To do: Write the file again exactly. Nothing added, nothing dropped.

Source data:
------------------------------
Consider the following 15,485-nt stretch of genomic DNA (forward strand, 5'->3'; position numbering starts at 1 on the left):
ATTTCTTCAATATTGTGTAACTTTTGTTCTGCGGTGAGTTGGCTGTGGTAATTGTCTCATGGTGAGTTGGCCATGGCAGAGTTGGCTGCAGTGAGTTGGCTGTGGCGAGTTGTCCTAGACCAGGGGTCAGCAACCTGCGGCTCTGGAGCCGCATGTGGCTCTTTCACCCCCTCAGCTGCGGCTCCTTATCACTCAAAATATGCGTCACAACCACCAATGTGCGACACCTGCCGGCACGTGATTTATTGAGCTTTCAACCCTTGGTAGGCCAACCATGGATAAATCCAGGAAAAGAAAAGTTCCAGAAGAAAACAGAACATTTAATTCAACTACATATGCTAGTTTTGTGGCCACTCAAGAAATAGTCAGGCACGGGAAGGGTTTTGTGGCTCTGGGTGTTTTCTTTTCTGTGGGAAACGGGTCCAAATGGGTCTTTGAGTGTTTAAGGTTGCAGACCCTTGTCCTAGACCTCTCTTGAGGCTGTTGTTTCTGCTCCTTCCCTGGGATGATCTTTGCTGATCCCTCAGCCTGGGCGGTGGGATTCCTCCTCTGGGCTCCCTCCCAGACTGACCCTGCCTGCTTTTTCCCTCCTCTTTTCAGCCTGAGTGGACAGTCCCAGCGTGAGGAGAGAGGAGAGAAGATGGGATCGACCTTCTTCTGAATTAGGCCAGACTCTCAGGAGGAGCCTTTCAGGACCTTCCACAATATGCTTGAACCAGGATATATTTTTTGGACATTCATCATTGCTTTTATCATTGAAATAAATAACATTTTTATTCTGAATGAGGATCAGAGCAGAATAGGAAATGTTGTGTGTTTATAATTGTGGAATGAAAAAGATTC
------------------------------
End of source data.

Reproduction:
Consider the following 15,485-nt stretch of genomic DNA (forward strand, 5'->3'; position numbering starts at 1 on the left):
ATTTCTTCAATATTGTGTAACTTTTGTTCTGCGGTGAGTTGGCTGTGGTAATTGTCTCATGGTGAGTTGGCCATGGCAGAGTTGGCTGCAGTGAGTTGGCTGTGGCGAGTTGTCCTAGACCAGGGGTCAGCAACCTGCGGCTCTGGAGCCGCATGTGGCTCTTTCACCCCCTCAGCTGCGGCTCCTTATCACTCAAAATATGCGTCACAACCACCAATGTGCGACACCTGCCGGCACGTGATTTATTGAGCTTTCAACCCTTGGTAGGCCAACCATGGATAAATCCAGGAAAAGAAAAGTTCCAGAAGAAAACAGAACATTTAATTCAACTACATATGCTAGTTTTGTGGCCACTCAAGAAATAGTCAGGCACGGGAAGGGTTTTGTGGCTCTGGGTGTTTTCTTTTCTGTGGGAAACGGGTCCAAATGGGTCTTTGAGTGTTTAAGGTTGCAGACCCTTGTCCTAGACCTCTCTTGAGGCTGTTGTTTCTGCTCCTTCCCTGGGATGATCTTTGCTGATCCCTCAGCCTGGGCGGTGGGATTCCTCCTCTGGGCTCCCTCCCAGACTGACCCTGCCTGCTTTTTCCCTCCTCTTTTCAGCCTGAGTGGACAGTCCCAGCGTGAGGAGAGAGGAGAGAAGATGGGATCGACCTTCTTCTGAATTAGGCCAGACTCTCAGGAGGAGCCTTTCAGGACCTTCCACAATATGCTTGAACCAGGATATATTTTTTGGACATTCATCATTGCTTTTATCATTGAAATAAATAACATTTTTATTCTGAATGAGGATCAGAGCAGAATAGGAAATGTTGTGTGTTTATAATTGTGGAATGAAAAAGATTC